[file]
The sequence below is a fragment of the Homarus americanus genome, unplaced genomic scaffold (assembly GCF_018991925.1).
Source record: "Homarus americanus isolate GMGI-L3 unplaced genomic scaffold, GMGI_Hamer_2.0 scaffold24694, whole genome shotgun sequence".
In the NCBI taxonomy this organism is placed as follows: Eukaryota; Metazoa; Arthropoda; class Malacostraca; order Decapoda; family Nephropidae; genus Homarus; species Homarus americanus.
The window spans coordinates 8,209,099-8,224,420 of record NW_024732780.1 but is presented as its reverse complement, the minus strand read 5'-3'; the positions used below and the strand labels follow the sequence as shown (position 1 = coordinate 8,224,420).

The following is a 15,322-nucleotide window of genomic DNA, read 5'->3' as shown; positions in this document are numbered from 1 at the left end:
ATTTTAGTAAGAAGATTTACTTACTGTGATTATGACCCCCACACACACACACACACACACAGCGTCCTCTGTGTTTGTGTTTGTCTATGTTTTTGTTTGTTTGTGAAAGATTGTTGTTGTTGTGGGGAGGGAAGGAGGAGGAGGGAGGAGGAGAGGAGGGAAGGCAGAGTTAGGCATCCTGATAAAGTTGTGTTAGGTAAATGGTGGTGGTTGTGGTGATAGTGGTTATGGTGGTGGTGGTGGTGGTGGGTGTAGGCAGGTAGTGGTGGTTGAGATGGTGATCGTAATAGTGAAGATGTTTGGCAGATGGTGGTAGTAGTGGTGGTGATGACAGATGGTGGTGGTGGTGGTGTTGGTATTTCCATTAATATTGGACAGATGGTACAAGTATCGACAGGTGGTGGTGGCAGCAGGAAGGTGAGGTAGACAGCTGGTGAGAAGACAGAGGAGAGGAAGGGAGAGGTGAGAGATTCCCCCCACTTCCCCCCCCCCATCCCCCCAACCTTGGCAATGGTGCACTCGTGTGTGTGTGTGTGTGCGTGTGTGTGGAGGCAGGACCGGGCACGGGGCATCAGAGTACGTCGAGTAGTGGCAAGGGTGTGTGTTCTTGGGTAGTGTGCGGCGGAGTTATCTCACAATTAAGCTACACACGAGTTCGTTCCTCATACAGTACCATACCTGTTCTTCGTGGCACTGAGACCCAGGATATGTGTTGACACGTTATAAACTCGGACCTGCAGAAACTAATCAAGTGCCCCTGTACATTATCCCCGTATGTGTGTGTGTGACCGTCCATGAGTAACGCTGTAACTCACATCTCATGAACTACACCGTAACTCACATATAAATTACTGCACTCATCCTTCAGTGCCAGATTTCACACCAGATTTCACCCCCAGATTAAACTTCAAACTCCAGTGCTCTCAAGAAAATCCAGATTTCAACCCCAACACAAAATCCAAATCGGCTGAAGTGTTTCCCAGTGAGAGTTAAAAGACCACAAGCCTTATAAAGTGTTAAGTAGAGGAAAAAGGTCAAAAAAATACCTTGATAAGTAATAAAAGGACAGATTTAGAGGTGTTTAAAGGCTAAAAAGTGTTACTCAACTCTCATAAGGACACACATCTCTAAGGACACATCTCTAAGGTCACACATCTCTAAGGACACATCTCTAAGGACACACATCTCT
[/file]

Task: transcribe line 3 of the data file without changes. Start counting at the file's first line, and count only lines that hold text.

In the NCBI taxonomy this organism is placed as follows: Eukaryota; Metazoa; Arthropoda; class Malacostraca; order Decapoda; family Nephropidae; genus Homarus; species Homarus americanus.